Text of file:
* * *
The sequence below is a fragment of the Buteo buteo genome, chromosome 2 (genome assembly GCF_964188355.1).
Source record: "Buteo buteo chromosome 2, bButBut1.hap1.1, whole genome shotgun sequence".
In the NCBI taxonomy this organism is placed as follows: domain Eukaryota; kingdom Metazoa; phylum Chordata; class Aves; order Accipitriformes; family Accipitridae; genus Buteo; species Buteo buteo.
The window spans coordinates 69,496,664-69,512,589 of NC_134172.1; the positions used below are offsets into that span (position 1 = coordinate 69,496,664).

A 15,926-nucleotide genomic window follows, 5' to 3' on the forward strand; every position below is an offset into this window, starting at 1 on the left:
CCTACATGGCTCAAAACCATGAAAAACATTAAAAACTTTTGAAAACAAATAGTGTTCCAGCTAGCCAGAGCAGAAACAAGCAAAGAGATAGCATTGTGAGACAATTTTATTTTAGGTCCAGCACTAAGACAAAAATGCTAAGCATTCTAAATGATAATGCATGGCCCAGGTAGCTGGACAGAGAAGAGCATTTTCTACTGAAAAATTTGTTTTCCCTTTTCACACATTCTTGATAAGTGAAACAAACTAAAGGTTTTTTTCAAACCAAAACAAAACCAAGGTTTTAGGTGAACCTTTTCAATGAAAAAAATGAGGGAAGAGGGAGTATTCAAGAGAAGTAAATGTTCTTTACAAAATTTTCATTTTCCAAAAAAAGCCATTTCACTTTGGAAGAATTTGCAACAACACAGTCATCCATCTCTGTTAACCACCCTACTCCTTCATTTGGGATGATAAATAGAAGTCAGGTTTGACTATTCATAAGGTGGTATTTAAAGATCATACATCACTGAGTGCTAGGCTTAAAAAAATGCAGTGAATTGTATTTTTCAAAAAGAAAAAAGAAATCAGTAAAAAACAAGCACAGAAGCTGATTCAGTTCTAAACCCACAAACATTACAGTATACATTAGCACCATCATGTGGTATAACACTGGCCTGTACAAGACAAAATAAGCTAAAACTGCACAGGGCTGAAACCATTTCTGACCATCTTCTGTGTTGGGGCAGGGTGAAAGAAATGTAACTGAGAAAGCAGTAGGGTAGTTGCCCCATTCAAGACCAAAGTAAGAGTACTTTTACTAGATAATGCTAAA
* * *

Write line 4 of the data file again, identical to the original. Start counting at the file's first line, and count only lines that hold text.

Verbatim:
The window spans coordinates 69,496,664-69,512,589 of NC_134172.1; the positions used below are offsets into that span (position 1 = coordinate 69,496,664).